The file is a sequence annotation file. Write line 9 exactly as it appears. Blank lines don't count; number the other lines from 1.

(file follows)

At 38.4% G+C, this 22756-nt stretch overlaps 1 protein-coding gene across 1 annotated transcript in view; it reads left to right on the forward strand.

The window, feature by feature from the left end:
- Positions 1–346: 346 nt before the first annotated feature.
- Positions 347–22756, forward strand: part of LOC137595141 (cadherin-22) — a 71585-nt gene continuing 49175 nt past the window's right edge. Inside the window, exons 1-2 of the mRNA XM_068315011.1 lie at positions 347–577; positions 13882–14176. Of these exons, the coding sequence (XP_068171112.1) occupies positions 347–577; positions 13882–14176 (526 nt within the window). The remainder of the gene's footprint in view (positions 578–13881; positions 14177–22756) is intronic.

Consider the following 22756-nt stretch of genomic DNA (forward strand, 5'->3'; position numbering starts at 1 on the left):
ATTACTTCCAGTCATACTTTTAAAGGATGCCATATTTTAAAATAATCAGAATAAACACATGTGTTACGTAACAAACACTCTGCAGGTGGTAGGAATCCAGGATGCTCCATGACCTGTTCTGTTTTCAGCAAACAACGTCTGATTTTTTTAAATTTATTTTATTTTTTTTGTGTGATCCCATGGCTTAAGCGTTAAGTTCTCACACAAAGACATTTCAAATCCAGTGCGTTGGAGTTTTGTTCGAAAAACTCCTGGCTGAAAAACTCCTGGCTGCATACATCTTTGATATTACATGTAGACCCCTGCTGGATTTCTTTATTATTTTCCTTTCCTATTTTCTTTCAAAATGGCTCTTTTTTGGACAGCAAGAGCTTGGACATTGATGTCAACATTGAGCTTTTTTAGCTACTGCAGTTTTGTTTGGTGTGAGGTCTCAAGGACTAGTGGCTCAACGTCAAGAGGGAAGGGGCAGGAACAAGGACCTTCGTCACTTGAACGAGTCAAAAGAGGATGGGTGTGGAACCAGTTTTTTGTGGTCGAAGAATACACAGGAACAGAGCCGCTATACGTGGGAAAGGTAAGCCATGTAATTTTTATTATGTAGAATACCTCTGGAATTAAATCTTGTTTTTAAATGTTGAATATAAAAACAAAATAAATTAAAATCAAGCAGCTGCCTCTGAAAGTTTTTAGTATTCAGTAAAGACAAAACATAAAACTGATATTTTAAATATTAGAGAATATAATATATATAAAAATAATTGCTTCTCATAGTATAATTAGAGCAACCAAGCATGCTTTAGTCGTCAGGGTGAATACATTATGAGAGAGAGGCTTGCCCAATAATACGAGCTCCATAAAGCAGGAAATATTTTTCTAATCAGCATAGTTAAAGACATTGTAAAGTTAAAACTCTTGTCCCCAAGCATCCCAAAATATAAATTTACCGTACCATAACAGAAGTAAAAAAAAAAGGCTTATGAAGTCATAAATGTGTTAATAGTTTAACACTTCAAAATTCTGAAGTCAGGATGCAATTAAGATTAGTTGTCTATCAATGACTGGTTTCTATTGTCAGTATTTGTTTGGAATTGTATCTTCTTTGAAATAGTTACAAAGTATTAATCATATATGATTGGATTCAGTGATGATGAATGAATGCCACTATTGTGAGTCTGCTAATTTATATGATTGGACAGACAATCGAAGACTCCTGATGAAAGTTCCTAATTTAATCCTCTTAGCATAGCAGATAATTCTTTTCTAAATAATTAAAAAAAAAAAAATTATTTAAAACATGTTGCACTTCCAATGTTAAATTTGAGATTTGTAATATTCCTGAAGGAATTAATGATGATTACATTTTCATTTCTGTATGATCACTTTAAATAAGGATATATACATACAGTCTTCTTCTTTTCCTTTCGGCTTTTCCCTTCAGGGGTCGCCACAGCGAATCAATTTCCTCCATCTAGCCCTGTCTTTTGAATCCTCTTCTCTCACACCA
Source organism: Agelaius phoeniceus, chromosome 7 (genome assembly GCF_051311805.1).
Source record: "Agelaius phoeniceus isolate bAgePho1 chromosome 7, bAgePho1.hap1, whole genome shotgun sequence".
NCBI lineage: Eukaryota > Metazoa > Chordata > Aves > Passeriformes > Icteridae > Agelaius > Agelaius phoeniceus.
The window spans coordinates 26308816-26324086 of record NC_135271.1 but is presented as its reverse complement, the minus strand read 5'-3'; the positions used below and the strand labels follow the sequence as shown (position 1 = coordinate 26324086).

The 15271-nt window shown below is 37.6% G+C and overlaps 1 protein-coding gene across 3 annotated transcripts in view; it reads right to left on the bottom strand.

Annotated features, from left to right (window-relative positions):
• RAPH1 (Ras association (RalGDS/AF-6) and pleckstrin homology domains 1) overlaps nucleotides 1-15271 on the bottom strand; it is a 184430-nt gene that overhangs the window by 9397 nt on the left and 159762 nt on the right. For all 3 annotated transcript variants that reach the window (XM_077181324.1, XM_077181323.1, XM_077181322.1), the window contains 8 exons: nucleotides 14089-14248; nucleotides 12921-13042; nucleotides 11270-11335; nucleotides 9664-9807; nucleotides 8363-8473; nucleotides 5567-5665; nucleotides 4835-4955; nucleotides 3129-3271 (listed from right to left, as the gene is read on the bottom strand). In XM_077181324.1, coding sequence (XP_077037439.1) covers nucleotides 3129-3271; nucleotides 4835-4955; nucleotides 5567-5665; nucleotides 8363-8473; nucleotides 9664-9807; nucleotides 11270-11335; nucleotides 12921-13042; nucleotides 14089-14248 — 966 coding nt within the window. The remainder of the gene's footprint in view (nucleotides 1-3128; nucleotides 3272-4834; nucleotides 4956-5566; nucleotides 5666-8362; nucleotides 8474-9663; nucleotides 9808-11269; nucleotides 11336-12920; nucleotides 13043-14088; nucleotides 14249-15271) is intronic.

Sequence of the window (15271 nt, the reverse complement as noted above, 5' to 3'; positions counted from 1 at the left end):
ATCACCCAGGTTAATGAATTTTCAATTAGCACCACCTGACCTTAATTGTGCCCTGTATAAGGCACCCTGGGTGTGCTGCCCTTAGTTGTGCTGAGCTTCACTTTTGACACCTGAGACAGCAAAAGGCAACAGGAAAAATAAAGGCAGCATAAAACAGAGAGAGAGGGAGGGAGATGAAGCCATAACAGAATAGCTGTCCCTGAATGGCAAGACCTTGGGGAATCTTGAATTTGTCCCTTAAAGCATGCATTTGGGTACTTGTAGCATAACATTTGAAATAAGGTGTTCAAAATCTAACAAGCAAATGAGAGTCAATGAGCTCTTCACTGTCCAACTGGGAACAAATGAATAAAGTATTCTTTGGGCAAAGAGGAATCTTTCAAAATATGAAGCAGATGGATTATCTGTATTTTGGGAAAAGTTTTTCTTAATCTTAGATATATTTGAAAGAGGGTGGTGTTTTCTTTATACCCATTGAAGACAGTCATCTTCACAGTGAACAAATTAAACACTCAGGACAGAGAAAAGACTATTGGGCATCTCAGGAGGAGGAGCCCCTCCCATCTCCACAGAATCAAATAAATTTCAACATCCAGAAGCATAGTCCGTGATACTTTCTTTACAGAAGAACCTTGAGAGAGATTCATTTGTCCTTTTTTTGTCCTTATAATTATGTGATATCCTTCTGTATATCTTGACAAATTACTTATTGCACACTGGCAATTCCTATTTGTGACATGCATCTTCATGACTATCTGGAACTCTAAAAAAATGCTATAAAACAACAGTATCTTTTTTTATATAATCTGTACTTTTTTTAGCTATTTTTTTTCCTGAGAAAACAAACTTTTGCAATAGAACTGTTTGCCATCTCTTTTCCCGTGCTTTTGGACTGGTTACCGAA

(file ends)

NCBI lineage: Eukaryota > Metazoa > Chordata > Aves > Passeriformes > Icteridae > Agelaius > Agelaius phoeniceus.